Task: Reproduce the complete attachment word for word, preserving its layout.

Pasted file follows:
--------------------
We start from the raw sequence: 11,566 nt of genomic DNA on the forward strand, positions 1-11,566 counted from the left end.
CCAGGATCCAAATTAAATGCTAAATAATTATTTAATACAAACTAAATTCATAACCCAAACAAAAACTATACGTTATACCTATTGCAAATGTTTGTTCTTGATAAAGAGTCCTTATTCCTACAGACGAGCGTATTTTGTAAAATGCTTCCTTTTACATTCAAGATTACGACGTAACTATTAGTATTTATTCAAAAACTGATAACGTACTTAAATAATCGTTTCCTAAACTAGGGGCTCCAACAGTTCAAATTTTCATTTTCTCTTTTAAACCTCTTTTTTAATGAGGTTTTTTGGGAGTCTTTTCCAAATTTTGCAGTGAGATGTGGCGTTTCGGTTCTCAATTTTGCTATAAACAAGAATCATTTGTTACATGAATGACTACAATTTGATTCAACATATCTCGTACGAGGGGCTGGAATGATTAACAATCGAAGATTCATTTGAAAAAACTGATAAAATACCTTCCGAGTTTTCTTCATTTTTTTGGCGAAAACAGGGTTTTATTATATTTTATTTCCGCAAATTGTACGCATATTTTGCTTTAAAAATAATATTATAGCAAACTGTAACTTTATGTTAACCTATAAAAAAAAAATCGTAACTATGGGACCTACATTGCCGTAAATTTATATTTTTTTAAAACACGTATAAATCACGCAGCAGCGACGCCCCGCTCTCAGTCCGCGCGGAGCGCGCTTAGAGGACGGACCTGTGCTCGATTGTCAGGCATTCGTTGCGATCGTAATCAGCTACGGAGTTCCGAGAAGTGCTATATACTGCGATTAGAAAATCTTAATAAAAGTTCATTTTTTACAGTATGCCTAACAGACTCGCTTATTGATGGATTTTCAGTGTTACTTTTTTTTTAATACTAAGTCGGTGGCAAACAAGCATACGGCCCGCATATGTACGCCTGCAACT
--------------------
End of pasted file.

We start from the raw sequence: 11,566 nt of genomic DNA on the forward strand, positions 1-11,566 counted from the left end.
CCAGGATCCAAATTAAATGCTAAATAATTATTTAATACAAACTAAATTCATAACCCAAACAAAAACTATACGTTATACCTATTGCAAATGTTTGTTCTTGATAAAGAGTCCTTATTCCTACAGACGAGCGTATTTTGTAAAATGCTTCCTTTTACATTCAAGATTACGACGTAACTATTAGTATTTATTCAAAAACTGATAACGTACTTAAATAATCGTTTCCTAAACTAGGGGCTCCAACAGTTCAAATTTTCATTTTCTCTTTTAAACCTCTTTTTTAATGAGGTTTTTTGGGAGTCTTTTCCAAATTTTGCAGTGAGATGTGGCGTTTCGGTTCTCAATTTTGCTATAAACAAGAATCATTTGTTACATGAATGACTACAATTTGATTCAACATATCTCGTACGAGGGGCTGGAATGATTAACAATCGAAGATTCATTTGAAAAAACTGATAAAATACCTTCCGAGTTTTCTTCATTTTTTTGGCGAAAACAGGGTTTTATTATATTTTATTTCCGCAAATTGTACGCATATTTTGCTTTAAAAATAATATTATAGCAAACTGTAACTTTATGTTAACCTATAAAAAAAAAATCGTAACTATGGGACCTACATTGCCGTAAATTTATATTTTTTTAAAACACGTATAAATCACGCAGCAGCGACGCCCCGCTCTCAGTCCGCGCGGAGCGCGCTTAGAGGACGGACCTGTGCTCGATTGTCAGGCATTCGTTGCGATCGTAATCAGCTACGGAGTTCCGAGAAGTGCTATATACTGCGATTAGAAAATCTTAATAAAAGTTCATTTTTTACAGTATGCCTAACAGACTCGCTTATTGATGGATTTTCAGTGTTACTTTTTTTTTAATACTAAGTCGGTGGCAAACAAGCATACGGCCCGCATATGTACGCCTGCAACT